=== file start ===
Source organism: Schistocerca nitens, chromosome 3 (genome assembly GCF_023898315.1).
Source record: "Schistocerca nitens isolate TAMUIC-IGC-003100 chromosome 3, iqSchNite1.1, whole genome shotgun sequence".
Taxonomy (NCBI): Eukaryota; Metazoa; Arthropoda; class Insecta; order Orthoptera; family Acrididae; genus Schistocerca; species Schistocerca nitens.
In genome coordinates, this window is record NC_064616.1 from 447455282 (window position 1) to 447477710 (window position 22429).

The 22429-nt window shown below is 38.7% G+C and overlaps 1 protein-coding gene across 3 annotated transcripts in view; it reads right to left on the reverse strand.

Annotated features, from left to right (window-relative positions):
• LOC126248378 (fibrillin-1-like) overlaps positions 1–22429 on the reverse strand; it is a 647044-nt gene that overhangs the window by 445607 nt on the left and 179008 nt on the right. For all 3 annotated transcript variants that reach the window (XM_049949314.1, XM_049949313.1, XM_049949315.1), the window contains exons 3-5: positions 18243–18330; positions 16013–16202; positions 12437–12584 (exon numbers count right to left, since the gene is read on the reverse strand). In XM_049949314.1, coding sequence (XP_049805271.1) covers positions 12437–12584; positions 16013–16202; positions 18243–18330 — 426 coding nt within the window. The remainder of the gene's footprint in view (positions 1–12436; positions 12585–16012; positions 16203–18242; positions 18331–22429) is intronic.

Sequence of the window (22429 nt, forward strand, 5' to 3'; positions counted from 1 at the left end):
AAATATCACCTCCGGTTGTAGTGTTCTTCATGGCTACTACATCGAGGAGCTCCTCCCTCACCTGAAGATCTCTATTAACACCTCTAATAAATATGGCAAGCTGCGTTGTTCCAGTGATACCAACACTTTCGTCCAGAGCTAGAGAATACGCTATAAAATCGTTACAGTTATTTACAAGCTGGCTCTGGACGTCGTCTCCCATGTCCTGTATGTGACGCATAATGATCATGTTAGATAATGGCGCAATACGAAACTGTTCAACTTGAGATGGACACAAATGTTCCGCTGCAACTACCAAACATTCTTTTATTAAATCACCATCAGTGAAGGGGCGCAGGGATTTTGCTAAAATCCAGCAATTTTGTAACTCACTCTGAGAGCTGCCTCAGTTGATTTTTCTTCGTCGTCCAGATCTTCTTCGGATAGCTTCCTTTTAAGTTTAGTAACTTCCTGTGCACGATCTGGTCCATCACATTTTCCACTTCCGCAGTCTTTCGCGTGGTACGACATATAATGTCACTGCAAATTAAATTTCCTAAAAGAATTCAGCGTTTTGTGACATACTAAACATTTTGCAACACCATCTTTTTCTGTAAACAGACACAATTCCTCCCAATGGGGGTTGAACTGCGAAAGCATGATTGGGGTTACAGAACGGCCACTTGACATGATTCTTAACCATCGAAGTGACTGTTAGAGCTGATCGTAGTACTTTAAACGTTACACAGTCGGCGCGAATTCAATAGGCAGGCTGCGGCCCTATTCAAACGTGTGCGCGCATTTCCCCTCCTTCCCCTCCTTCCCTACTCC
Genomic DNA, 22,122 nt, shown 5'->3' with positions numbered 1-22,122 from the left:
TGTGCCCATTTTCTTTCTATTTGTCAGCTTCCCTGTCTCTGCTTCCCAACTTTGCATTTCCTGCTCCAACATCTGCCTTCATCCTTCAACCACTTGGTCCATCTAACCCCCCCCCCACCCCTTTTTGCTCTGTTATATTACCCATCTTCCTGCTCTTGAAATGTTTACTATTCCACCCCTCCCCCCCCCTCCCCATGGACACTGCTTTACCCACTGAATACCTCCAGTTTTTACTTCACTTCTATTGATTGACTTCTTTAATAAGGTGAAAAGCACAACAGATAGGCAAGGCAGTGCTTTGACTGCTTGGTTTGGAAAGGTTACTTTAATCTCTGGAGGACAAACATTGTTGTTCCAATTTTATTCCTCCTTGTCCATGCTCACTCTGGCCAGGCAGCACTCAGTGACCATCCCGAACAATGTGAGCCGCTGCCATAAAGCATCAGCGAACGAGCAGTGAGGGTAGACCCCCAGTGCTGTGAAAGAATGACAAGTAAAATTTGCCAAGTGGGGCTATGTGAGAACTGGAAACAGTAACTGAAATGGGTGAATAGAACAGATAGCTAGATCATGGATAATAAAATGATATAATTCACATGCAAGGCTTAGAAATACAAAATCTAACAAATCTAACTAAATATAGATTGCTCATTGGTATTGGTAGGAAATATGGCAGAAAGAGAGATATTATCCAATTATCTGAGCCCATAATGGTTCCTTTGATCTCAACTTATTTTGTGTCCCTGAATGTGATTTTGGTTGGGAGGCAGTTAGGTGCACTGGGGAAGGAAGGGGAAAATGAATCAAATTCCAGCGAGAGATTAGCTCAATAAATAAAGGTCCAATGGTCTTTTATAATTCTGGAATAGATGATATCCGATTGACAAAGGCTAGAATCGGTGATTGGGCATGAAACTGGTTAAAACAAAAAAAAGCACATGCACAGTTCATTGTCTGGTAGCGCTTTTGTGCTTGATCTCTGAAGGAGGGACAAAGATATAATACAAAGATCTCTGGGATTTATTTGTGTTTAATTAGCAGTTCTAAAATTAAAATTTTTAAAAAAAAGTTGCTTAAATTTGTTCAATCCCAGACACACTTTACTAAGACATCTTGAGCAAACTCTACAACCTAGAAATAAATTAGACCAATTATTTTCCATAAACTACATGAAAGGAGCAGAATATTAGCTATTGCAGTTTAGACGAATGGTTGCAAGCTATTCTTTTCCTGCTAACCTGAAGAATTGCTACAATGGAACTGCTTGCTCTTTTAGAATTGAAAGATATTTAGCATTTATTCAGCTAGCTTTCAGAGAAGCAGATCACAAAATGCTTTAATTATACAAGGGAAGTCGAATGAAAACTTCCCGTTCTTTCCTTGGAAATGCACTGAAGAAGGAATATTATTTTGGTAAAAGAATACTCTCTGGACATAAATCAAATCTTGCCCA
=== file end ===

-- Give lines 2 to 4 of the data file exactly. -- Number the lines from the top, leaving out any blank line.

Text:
Source record: "Schistocerca nitens isolate TAMUIC-IGC-003100 chromosome 3, iqSchNite1.1, whole genome shotgun sequence".
Taxonomy (NCBI): Eukaryota; Metazoa; Arthropoda; class Insecta; order Orthoptera; family Acrididae; genus Schistocerca; species Schistocerca nitens.
In genome coordinates, this window is record NC_064616.1 from 447455282 (window position 1) to 447477710 (window position 22429).